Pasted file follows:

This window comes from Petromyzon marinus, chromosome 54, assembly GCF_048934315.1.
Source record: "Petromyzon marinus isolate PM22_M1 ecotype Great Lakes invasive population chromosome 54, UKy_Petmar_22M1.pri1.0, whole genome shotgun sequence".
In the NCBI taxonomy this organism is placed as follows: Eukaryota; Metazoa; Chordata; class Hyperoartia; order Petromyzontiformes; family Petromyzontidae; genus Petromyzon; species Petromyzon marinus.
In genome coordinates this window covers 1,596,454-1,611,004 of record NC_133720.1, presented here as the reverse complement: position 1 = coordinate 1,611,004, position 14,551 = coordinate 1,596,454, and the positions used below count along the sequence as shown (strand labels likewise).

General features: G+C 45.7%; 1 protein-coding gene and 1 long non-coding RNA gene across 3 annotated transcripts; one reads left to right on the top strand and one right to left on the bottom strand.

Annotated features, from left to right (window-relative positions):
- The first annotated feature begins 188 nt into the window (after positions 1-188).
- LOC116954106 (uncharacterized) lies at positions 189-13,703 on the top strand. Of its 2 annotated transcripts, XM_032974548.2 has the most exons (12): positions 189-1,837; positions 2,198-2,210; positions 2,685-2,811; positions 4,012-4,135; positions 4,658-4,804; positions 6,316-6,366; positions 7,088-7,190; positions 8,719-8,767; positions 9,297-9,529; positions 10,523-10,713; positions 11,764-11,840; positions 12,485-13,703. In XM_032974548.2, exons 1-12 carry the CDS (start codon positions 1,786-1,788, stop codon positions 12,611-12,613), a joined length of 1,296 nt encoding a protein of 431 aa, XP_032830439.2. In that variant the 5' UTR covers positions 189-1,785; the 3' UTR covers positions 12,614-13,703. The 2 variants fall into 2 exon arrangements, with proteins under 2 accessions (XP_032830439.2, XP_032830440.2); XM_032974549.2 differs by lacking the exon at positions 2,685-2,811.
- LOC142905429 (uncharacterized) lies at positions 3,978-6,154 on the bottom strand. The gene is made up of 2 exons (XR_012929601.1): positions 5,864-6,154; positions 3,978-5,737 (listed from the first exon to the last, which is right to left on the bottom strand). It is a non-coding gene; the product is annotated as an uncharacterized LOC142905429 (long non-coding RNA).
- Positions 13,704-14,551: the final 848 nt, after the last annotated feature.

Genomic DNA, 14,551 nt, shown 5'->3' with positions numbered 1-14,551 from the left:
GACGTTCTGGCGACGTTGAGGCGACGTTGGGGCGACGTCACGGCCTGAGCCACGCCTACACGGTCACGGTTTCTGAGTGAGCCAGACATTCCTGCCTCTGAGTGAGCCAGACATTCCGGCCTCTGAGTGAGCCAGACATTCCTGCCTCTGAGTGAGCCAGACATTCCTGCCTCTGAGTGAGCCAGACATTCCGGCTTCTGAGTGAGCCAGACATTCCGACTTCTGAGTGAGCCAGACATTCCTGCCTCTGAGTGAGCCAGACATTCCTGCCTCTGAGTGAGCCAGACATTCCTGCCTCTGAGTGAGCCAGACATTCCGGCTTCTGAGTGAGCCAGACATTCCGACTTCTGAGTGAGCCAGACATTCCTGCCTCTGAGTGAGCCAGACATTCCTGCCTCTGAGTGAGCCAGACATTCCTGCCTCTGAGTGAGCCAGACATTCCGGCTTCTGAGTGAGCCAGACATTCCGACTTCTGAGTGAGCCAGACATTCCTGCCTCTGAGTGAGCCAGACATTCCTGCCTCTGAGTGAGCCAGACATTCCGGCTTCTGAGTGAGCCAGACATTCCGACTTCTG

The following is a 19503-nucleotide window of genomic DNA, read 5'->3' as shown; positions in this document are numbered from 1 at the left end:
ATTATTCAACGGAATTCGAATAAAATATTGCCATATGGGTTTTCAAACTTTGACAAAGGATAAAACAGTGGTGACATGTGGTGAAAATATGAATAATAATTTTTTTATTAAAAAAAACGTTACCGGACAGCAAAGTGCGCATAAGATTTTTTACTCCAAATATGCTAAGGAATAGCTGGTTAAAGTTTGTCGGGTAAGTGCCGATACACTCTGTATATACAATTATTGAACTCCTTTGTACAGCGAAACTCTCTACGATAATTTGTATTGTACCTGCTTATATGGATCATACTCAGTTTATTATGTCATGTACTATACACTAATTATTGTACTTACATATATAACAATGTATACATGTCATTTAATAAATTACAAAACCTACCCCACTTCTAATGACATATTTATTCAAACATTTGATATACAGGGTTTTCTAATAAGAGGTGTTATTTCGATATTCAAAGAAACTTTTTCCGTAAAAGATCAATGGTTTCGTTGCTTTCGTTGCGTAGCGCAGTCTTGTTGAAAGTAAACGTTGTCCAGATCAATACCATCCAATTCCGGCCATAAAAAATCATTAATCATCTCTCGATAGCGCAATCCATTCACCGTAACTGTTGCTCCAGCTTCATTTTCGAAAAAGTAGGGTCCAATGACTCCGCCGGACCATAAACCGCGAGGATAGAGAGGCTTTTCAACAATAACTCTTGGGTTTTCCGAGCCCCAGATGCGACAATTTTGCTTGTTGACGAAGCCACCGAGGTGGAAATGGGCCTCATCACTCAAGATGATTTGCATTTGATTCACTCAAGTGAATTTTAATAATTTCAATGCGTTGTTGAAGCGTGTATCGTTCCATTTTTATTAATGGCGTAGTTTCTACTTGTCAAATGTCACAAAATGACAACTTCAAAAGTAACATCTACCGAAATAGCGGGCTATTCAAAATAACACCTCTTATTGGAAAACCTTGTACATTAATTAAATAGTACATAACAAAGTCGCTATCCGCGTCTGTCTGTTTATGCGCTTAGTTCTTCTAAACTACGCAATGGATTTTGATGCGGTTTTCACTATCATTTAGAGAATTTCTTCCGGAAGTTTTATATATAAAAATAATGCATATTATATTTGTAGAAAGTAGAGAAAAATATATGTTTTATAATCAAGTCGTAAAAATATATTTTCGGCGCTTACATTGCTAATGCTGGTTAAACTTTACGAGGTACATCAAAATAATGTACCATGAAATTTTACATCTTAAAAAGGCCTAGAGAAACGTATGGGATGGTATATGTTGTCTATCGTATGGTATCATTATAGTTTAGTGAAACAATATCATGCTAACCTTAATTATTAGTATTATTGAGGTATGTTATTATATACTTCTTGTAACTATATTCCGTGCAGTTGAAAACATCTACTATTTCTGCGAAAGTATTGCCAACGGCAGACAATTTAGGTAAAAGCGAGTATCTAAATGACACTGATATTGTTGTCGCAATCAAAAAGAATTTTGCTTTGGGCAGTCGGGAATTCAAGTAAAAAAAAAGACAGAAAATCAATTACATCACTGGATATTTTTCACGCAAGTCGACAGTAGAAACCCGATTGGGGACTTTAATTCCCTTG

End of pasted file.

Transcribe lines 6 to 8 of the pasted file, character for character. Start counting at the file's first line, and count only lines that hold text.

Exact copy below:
Annotated features, from left to right (window-relative positions):
- The first annotated feature begins 188 nt into the window (after positions 1-188).
- LOC116954106 (uncharacterized) lies at positions 189-13,703 on the top strand. Of its 2 annotated transcripts, XM_032974548.2 has the most exons (12): positions 189-1,837; positions 2,198-2,210; positions 2,685-2,811; positions 4,012-4,135; positions 4,658-4,804; positions 6,316-6,366; positions 7,088-7,190; positions 8,719-8,767; positions 9,297-9,529; positions 10,523-10,713; positions 11,764-11,840; positions 12,485-13,703. In XM_032974548.2, exons 1-12 carry the CDS (start codon positions 1,786-1,788, stop codon positions 12,611-12,613), a joined length of 1,296 nt encoding a protein of 431 aa, XP_032830439.2. In that variant the 5' UTR covers positions 189-1,785; the 3' UTR covers positions 12,614-13,703. The 2 variants fall into 2 exon arrangements, with proteins under 2 accessions (XP_032830439.2, XP_032830440.2); XM_032974549.2 differs by lacking the exon at positions 2,685-2,811.